Violence and aggression from men is familiar to too many women, individually and collectively. Groups meeting to discuss key issues that impact on women, particularly in connection with gender identity ideology, have had to contend with increasingly extreme aggression – from loud noises drowning out women’s voices, through threats of rape and other violence on placards or shouted, to attempted and actual physical attacks.
Labour Women’s Declaration has experienced such aggression at public meetings we have held – fringe meetings at Labour Party annual conferences, and our #ExpelMe Rally in London in February 2020, just before CoVID stopped such events for two years. Many other groups in the UK and around the world have been met with similar attempts to prevent women speaking and meeting together, with some quite horrifying levels of threat and violence.
Over the last weeks, several serious incidents have happened, of different scale, but illustrating the universality of the attacks. The Standing for Women events, in Australia and then Aotearoa New Zealand, were attacked in appalling ways, and, closer to home, the launch event of the Lesbian Project, in London, saw such a threatening crowd at the building that women had to be escorted out in small groups by a side door. Woman’s Place UK’s Education for Women’s Liberation conference in February 2023 saw protesters banging on the windows during sessions and verbally abusing attendees. Screenings of the film Adult Human Female have attracted intimidating protesters, and, notably, a screening held by Edinburgh Academics for Academic Freedom in December 2022 had to be cancelled as aggressive young men obstructed attendees from entering the lecture theatre where it was to be shown.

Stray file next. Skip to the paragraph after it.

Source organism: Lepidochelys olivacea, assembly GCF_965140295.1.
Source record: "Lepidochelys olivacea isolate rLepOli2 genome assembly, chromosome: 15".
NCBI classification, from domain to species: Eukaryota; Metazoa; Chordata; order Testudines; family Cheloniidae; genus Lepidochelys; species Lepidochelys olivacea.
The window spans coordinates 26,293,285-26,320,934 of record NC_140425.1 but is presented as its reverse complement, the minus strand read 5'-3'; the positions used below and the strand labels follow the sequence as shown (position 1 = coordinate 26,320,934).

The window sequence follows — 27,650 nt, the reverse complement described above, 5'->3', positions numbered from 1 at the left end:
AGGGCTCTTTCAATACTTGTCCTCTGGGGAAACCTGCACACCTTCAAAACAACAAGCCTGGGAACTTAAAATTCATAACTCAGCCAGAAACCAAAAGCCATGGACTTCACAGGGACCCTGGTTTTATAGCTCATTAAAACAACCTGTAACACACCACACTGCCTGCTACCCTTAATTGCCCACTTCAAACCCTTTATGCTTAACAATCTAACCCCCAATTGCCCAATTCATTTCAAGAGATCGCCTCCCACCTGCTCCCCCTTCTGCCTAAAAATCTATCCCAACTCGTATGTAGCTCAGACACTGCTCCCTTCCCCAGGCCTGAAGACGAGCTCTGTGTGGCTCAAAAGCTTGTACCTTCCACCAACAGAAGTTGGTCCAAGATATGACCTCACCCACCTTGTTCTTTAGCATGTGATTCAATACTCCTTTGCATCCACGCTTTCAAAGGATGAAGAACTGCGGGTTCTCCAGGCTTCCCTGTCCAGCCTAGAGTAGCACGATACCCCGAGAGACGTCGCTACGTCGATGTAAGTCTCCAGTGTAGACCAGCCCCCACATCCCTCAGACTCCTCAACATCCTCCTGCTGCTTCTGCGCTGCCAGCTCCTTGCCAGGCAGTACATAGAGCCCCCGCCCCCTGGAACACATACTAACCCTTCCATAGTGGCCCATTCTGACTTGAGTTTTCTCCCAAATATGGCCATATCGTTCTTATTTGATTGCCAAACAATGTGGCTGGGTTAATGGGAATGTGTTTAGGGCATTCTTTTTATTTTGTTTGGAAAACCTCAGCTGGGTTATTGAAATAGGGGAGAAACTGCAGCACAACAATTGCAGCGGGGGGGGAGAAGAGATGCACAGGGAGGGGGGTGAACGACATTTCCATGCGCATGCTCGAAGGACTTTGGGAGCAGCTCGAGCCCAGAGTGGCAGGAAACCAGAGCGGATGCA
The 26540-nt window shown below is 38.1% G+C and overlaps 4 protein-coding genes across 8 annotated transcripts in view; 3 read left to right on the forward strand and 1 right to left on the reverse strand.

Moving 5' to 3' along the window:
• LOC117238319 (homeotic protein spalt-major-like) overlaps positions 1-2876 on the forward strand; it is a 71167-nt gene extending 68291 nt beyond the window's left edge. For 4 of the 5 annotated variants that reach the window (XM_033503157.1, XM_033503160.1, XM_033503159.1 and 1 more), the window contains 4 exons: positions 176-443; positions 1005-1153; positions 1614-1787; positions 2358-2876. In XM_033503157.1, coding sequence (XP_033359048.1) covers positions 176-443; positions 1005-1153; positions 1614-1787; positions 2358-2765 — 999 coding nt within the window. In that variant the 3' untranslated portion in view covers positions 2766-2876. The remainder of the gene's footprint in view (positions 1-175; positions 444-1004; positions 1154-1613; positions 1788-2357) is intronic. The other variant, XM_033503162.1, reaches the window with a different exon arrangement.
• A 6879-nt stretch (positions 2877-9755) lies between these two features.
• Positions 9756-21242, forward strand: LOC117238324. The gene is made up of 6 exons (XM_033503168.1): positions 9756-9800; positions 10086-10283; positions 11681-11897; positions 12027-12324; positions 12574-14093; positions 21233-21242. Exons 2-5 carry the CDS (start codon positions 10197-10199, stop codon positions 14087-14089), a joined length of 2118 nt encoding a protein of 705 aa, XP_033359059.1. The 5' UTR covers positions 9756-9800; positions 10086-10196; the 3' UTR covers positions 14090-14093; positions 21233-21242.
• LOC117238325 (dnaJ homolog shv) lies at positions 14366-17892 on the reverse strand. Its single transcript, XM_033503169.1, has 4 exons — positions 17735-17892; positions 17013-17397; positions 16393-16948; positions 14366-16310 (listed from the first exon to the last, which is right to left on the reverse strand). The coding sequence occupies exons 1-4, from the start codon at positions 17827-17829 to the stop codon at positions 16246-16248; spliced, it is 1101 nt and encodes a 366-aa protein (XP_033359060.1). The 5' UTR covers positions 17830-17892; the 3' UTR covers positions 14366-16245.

We unconditionally condemn all such efforts to silence women who attempt to make our voices heard, even when we disagree with aspects of their views, and we tweeted our condemnation of the violence seen in Auckland a few days ago. In this spirit, we also decided as a collective working group to sign a letter co-ordinated by the Sex Matters team which called on the Secretary of State for Foreign Affairs to express concern to the New Zealand High Commissioner about the violence experienced at the Auckland event convened by Kellie-Jay Keen of Standing for Women.
The Standing for Women policy of allowing any woman to speak at their open-air meetings has proven to be an excellent way for women’s voices to be heard, but it has also provided some people we regard as opponents of women’s rights an unchallenged platform. We offer solidarity to all women in Australia and Aotearoa New Zealand who are fighting for their rights, including those gender critical feminists who did not support the approach of Standing For Women.
We are aware that some of our supporters, like some in our working group, would have preferred us not to have signed the Sex Matters letter, while others will be surprised that there was any difficulty. Our collective decision was based on expressing solidarity with all those threatened with violence for peacefully expressing their views, regardless of our levels of agreement or disagreement with what they say.